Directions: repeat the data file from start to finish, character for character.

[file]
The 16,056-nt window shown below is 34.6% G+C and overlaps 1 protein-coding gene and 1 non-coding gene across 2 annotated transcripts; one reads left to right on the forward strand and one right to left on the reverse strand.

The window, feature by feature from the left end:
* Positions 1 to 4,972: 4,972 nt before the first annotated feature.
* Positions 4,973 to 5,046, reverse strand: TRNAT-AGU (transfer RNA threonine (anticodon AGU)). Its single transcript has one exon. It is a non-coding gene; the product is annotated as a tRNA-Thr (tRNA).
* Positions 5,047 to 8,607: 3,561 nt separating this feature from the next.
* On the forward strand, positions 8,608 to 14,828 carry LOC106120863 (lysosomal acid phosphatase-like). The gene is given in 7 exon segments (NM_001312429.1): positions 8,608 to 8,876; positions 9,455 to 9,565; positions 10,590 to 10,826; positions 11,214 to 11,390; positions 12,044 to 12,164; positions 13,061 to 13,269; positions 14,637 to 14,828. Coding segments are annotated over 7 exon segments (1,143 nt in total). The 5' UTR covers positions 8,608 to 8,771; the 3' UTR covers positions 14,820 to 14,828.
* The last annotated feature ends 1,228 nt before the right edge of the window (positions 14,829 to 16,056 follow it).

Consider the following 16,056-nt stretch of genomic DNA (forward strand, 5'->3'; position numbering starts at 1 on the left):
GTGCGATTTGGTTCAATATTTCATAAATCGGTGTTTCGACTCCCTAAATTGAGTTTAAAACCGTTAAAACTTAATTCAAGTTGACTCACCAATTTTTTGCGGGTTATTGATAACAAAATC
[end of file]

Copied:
The 16,056-nt window shown below is 34.6% G+C and overlaps 1 protein-coding gene and 1 non-coding gene across 2 annotated transcripts; one reads left to right on the forward strand and one right to left on the reverse strand.

The window, feature by feature from the left end:
* Positions 1 to 4,972: 4,972 nt before the first annotated feature.
* Positions 4,973 to 5,046, reverse strand: TRNAT-AGU (transfer RNA threonine (anticodon AGU)). Its single transcript has one exon. It is a non-coding gene; the product is annotated as a tRNA-Thr (tRNA).
* Positions 5,047 to 8,607: 3,561 nt separating this feature from the next.
* On the forward strand, positions 8,608 to 14,828 carry LOC106120863 (lysosomal acid phosphatase-like). The gene is given in 7 exon segments (NM_001312429.1): positions 8,608 to 8,876; positions 9,455 to 9,565; positions 10,590 to 10,826; positions 11,214 to 11,390; positions 12,044 to 12,164; positions 13,061 to 13,269; positions 14,637 to 14,828. Coding segments are annotated over 7 exon segments (1,143 nt in total). The 5' UTR covers positions 8,608 to 8,771; the 3' UTR covers positions 14,820 to 14,828.
* The last annotated feature ends 1,228 nt before the right edge of the window (positions 14,829 to 16,056 follow it).

Consider the following 16,056-nt stretch of genomic DNA (forward strand, 5'->3'; position numbering starts at 1 on the left):
GTGCGATTTGGTTCAATATTTCATAAATCGGTGTTTCGACTCCCTAAATTGAGTTTAAAACCGTTAAAACTTAATTCAAGTTGACTCACCAATTTTTTGCGGGTTATTGATAACAAAATC